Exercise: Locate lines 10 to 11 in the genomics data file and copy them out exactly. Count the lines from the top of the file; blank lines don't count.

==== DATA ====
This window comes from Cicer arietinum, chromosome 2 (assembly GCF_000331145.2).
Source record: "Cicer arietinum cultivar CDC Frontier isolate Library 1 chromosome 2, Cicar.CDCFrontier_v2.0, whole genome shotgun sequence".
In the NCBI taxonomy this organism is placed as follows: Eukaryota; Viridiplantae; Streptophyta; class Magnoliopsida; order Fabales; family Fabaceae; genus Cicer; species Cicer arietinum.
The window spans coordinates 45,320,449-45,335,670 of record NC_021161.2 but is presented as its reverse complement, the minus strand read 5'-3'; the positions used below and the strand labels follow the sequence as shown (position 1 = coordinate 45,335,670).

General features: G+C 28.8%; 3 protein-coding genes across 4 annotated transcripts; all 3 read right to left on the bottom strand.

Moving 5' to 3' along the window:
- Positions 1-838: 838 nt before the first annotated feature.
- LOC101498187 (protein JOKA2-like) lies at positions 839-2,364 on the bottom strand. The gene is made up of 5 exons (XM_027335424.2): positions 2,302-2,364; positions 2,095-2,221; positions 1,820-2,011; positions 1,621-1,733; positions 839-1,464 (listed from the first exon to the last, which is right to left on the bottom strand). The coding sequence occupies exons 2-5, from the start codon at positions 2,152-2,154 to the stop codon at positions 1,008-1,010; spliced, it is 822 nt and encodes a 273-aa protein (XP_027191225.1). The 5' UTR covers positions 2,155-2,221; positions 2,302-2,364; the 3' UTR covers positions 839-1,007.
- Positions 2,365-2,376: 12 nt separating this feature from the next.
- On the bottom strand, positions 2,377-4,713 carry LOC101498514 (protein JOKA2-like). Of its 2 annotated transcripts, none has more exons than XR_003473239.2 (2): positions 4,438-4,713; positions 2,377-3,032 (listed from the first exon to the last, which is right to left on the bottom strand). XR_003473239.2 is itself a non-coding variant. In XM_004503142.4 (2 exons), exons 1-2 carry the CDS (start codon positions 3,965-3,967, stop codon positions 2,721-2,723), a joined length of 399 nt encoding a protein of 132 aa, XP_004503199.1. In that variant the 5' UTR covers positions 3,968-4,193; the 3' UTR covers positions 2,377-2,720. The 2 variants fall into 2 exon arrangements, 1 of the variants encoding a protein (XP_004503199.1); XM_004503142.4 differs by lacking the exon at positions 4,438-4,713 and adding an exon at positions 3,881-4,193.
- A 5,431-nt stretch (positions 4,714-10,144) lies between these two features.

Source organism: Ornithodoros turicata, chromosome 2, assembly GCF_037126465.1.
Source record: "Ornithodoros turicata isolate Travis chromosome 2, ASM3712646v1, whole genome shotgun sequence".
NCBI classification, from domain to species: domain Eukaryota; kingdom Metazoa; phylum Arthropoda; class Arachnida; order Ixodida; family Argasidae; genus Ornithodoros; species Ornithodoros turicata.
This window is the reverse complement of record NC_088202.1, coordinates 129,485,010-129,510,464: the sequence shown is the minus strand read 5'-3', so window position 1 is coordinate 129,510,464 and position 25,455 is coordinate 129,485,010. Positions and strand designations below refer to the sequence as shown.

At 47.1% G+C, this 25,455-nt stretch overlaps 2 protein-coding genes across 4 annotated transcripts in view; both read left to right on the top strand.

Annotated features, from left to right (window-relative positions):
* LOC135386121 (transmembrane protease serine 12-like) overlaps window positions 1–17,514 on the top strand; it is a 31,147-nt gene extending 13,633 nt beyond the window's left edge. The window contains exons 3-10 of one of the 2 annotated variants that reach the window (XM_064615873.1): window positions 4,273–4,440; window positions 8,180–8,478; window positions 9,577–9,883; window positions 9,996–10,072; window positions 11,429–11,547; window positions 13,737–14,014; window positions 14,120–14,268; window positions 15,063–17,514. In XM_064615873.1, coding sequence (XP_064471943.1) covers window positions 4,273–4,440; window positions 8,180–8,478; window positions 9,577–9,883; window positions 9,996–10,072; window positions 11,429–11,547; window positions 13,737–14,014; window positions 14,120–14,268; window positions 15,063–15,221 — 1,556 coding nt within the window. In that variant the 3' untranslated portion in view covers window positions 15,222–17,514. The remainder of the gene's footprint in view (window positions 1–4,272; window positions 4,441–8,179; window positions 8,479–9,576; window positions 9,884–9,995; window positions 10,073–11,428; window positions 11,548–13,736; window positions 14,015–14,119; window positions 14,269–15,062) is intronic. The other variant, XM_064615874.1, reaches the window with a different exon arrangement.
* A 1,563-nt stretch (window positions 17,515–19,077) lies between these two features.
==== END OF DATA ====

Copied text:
- On the bottom strand, positions 2,377-4,713 carry LOC101498514 (protein JOKA2-like). Of its 2 annotated transcripts, none has more exons than XR_003473239.2 (2): positions 4,438-4,713; positions 2,377-3,032 (listed from the first exon to the last, which is right to left on the bottom strand). XR_003473239.2 is itself a non-coding variant. In XM_004503142.4 (2 exons), exons 1-2 carry the CDS (start codon positions 3,965-3,967, stop codon positions 2,721-2,723), a joined length of 399 nt encoding a protein of 132 aa, XP_004503199.1. In that variant the 5' UTR covers positions 3,968-4,193; the 3' UTR covers positions 2,377-2,720. The 2 variants fall into 2 exon arrangements, 1 of the variants encoding a protein (XP_004503199.1); XM_004503142.4 differs by lacking the exon at positions 4,438-4,713 and adding an exon at positions 3,881-4,193.
- A 5,431-nt stretch (positions 4,714-10,144) lies between these two features.